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Unlikely Fashion Icon: Mad Max

by Hollie Moat

Mel Gibson as Mad Max

Down the runway they came, striding purposefully, eyes fixed, jaws square, clad in black leather and studs and heavy boots.  An unhinged, apocalyptic Australian hero might not be the first thing that springs to mind when watching male models strut down a catwalk, but take away the bright lights and adoring crowd, add some grease, and it’s easy to come to the conclusion that Mad Max had a serious presence at the presentations of A/W 12.

Mel Gibson took the titular role in the controversial (read hyper-violent) but critically acclaimed film from 1979 - a member of the Main Force Patrol (the police basically) in a troubled dystopian future Australia, who, after seeing his friend and colleague burned alive in his own car, and his family murdered by a terrorist gang, dons his leathers and goes rogue to hunt down the criminals on a supercharged Pursuit Special car, in a furious rage.


Mel Gibson as Mad Max

He did so sporting battered but elaborate leathers – weathered trousers and biker jackets punctuated by metal studs and buckles. The role turned Mel Gibson into a star. And a heart-throb (unfortunately, we all know how that worked out). It was followed by sequels Mad Max 2 and Beyond Thunderdome (which sees a futuristic and fantastical Tina Turner rocking chainmail and a blonde Mohawk) and we’re expecting the release of the fourth instalment within the year, with Tom Hardy replacing Mel Gibson as the hero and Charlize Theron in a role that’s famously required her to shave her head.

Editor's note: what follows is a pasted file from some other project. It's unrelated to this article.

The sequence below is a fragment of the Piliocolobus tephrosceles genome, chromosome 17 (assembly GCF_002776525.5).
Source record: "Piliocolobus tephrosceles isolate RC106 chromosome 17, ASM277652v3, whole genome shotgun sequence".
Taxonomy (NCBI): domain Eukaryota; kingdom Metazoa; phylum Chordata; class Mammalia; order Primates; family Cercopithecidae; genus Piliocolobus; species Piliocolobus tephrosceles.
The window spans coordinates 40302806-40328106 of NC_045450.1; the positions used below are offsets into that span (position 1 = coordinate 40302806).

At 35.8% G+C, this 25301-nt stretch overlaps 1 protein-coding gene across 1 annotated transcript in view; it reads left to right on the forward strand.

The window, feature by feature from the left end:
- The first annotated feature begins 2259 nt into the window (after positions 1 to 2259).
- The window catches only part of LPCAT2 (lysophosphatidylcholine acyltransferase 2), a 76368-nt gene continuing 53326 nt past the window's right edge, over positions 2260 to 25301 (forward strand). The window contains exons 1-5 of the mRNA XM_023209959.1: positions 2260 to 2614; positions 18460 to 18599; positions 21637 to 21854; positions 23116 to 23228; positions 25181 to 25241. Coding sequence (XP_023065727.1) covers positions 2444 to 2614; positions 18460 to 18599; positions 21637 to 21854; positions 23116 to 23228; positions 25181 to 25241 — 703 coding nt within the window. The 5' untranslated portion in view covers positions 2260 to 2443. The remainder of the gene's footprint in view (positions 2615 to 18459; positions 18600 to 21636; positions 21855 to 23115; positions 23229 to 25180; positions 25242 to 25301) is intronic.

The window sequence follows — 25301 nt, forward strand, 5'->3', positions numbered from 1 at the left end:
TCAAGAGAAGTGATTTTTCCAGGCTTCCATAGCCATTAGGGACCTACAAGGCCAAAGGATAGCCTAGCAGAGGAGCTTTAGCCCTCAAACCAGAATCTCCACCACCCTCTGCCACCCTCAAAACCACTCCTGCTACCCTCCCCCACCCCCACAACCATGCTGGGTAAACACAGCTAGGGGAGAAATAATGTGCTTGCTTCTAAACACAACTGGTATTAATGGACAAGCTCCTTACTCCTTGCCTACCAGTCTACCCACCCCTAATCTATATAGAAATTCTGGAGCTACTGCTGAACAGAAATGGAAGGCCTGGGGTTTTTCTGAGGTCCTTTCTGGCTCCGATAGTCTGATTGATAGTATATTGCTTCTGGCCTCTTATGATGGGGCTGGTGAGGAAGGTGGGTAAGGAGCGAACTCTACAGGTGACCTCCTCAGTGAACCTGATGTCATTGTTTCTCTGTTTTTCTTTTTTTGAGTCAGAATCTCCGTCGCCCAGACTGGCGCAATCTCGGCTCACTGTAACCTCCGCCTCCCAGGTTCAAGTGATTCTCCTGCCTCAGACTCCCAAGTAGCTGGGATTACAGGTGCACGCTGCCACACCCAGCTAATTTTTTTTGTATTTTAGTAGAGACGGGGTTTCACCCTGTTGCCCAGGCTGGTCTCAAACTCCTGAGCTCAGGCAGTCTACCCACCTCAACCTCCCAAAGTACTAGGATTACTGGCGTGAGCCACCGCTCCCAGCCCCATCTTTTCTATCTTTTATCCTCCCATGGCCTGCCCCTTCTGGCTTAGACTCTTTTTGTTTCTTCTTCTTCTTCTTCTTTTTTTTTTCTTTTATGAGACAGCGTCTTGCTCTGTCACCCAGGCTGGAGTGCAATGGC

Mel Gibson and a young co-star in Mad Max 2

So the character’s emergence in the fashion arena couldn’t be more timely, and this season’s catwalk represents both Max’s wardrobe as a fresh young police officer, through to his attire when he becomes a grizzled and angry shell of a man in makeshift armour. (In fact, the first Mad Max film had such a tiny budget that only Mel Gibson wore real leather clothes, everyone else was kitted out in vinyl, and incidentally, experimentation with that kind of unusual, texturised fabric is another big look for A/W 12).


Versace A/W 12

Unsurprisingly given the label’s love of everything eye-popping, Versace went big on the Mad Max look. Naturally the models were less grizzled and more chiselled, but the leather jackets were exaggeratedly masculine in shape, and covered in studs and metal worthy of a chain gang. Donnatella’s hero may have been sleek and pretty, but he certainly could have slotted right into dystopia.


Maison Martin Margiela A/W 12

Maison Martin Margiela also embraced top to toe leather, but with a darker edge. Slippery coats that grazed knees and tightly padded gilets with splashes of violent colour captured the film’s oil fuelled sense of panic and chaos, perhaps more worthy of the trilogy’s strangely glamorous villains than the titular character.


Jil Sander A/W 12

Of course it’s difficult to walk around all the time looking like you’re about to challenge someone to a car chase or live in a make-shift scrap metal bunker, a quandary seemingly realised by Raf Simons in one of his last collections for Jil Sander, where he appeared to give Mad Max a white collar job and sent out models in sharp, tailored leather suits, their neat white shirts and carefully parted hair dialling down, but still not quite dampening the over-riding sense of danger that this trend manages to so beautifully purvey.

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